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Eminent Domain Stuff

New London Update (2/24/06)
Coverage of the Rally at New London's City Hall (w/ pics)

Thursday, April 08, 2004

Diversity in Medical School

The New Physician’s April 2004 issue includes an article on Affirmative Action in medical school admissions programs entitled ‘Reaching Diversity’. Recently, the US Supreme Court (pdf file) decided that it is Constitutionally allowable to consider race in higher education admissions and in doing so managed to both somewhat settle, at least temporarily, the legal issues and fan the flames of ‘discussion’ about this highly contentious and important issue.

Let’s cut to the chase. In my opinion all decisions concerning whom we admit to medical school must come down to the answer to one simple question: Does he/she have the personal attributes that will best insure excellence as a doctor? Anything else is at best neutral and at worst harmful.

The list of such attributes is extremely difficult to 1) generate, 2) agree on and is 3) highly subjective. Nonetheless, it is necessary that we do our best in determining what is important to insure that we end up with the best doctors possible. Any less is both irresponsible and dangerous.

I have heard it said that, “Our diversity is our strength.” I believe that diversity is a great thing and has certainly contributed to any number of wonderful things about this country. It is not, however, in and of itself, ‘our strength.’ Our strength, as Americans, is derived from our historical tendencies towards hard work and constant, never ending, struggle for something better.

On the basis that racial diversity = strength, people build an argument in support of considering race in admission to medical programs (and higher education in general, but I’ll focus on medical school). Is this appropriate, and if so, for what reason? Well, based on what I’ve already said, the only way that race could possibly be an appropriate factor to consider in admissions decisions is if it will allow a person to potentially become a better doctor. The argument cannot be made from an economics point of view. After all, there are rich minorities and poor majorities.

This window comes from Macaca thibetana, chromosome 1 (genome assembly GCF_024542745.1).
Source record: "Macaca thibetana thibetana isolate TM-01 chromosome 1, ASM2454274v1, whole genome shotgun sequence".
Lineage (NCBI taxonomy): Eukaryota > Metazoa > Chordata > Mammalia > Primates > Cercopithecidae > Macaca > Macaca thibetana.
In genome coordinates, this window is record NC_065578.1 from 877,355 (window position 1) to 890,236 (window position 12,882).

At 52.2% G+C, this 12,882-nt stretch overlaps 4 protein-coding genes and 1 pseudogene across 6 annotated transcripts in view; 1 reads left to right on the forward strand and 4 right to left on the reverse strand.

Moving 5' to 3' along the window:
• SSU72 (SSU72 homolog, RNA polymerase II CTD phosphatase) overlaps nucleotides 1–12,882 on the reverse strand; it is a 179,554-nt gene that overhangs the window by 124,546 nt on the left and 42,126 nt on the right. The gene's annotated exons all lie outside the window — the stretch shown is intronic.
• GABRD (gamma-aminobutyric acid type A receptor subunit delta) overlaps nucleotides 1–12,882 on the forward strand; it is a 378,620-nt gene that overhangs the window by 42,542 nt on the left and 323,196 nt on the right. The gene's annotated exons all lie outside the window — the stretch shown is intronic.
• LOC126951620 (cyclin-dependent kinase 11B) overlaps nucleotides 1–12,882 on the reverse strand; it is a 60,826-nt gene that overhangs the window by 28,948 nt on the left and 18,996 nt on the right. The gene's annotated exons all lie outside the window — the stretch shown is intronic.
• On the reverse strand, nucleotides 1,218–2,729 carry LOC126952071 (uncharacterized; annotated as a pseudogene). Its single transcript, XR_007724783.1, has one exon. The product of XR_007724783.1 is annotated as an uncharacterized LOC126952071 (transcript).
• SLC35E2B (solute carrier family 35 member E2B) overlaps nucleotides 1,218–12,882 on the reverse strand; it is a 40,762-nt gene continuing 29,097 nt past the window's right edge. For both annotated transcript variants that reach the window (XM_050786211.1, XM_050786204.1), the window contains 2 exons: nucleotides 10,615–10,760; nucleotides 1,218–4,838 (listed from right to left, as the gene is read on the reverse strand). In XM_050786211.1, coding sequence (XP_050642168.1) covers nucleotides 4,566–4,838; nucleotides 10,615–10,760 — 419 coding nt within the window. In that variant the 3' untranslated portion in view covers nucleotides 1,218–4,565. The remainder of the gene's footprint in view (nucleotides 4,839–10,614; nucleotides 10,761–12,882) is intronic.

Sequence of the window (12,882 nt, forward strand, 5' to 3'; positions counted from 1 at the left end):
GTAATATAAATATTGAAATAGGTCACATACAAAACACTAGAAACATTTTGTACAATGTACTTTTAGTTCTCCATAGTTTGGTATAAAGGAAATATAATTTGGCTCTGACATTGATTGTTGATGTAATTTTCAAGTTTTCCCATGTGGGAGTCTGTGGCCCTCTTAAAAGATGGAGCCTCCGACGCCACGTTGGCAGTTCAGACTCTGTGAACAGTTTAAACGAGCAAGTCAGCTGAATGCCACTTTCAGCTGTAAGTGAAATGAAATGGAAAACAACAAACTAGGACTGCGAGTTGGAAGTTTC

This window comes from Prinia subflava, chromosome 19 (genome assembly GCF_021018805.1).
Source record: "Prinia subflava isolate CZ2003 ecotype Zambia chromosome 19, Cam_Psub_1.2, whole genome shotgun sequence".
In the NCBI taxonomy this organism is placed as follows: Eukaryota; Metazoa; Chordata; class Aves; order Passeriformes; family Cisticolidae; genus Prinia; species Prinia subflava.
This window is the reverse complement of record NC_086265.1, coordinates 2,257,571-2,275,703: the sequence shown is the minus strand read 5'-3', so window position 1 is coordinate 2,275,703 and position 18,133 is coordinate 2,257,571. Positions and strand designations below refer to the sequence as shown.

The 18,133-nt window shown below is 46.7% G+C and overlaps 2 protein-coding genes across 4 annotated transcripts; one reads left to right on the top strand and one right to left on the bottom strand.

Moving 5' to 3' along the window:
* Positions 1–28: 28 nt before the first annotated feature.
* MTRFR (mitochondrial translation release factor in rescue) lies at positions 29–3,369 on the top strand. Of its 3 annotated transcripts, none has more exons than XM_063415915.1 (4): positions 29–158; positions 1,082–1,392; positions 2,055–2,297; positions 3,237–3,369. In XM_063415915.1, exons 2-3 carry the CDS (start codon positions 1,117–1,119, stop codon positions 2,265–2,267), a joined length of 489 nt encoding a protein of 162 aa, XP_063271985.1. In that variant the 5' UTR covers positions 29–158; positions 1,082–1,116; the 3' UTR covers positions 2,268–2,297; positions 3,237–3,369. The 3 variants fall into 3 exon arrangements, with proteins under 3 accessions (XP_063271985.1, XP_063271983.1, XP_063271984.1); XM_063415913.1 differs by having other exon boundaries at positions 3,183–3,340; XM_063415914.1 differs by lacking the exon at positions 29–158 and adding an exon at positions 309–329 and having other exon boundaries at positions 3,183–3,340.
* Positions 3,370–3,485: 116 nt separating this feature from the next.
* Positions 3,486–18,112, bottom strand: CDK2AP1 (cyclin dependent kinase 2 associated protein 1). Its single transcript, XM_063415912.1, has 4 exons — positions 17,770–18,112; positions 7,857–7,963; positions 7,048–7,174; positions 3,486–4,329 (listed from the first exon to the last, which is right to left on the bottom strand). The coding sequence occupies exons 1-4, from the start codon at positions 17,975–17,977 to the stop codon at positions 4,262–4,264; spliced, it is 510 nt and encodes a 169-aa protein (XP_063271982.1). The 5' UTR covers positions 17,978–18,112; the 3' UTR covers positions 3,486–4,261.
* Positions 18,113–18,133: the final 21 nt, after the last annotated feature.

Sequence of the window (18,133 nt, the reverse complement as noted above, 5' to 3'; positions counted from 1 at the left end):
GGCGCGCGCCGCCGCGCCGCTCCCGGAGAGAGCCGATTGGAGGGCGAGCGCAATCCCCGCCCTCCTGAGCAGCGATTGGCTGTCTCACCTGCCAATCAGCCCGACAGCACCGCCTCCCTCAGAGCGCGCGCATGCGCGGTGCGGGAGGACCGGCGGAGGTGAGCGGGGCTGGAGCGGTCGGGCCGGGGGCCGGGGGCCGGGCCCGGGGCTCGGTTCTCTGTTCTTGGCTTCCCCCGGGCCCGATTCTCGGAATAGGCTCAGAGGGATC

Probably the argument with the most potential in favor of affirmative action in the medical admissions process has to do with doctors’ ability to care for underserved communities. Essentially, some assert that a doctor of African descent (for example) will have an advantage in dealing with and treating others of African descent. I find this reasoning to be insulting in two ways. First, it insults those of African descent, because it assumes that they cannot get into medical school without ‘help’ and, secondly, it assumes that since such individuals are ‘better’ at dealing with those of similar ethnic origin, they must be ‘less good’ at dealing with patients of different ethnic origin.

Notice that nowhere did I mention doctors being better at dealing with people of similar backgrounds, but rather of similar ethnic origin. There is a very important distinction to be made here. As literally everyone with a functioning brain will agree, our skin color has nothing to do with our intelligence or abilities in general. Rather, a much stronger argument might be made for someone’s upbringing having a large influence on what they are ‘better’ at than others. Does anyone honestly think that a black man who grew up in a mansion in England will understand the plight of a poor black man from South Philly better than a white woman from Harlem? This is what the ‘race preference’ argument eventually boils down to, and I find the potential results to be quite frightening. I hope that more people will begin to consider where we are headed if these flawed arguments are ultimately accepted by society.


Eugene Volokh comments here on racial preferences. As usual, Eugene's hit the nail on the head.


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